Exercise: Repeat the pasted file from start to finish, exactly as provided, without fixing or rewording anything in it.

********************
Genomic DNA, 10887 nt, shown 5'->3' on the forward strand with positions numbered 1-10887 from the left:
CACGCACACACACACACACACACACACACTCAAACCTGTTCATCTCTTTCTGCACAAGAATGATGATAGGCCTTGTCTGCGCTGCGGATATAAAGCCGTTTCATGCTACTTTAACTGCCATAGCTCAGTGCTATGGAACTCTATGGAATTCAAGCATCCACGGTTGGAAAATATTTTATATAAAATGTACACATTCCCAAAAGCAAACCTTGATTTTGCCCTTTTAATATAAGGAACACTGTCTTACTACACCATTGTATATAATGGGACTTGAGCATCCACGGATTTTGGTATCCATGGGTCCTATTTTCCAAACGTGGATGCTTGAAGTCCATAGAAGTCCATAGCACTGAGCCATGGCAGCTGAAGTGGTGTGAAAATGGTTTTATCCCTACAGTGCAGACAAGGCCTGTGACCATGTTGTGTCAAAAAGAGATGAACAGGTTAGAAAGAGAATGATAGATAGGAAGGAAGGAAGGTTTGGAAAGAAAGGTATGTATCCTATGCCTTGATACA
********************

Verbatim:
Genomic DNA, 10887 nt, shown 5'->3' on the forward strand with positions numbered 1-10887 from the left:
CACGCACACACACACACACACACACACACTCAAACCTGTTCATCTCTTTCTGCACAAGAATGATGATAGGCCTTGTCTGCGCTGCGGATATAAAGCCGTTTCATGCTACTTTAACTGCCATAGCTCAGTGCTATGGAACTCTATGGAATTCAAGCATCCACGGTTGGAAAATATTTTATATAAAATGTACACATTCCCAAAAGCAAACCTTGATTTTGCCCTTTTAATATAAGGAACACTGTCTTACTACACCATTGTATATAATGGGACTTGAGCATCCACGGATTTTGGTATCCATGGGTCCTATTTTCCAAACGTGGATGCTTGAAGTCCATAGAAGTCCATAGCACTGAGCCATGGCAGCTGAAGTGGTGTGAAAATGGTTTTATCCCTACAGTGCAGACAAGGCCTGTGACCATGTTGTGTCAAAAAGAGATGAACAGGTTAGAAAGAGAATGATAGATAGGAAGGAAGGAAGGTTTGGAAAGAAAGGTATGTATCCTATGCCTTGATACA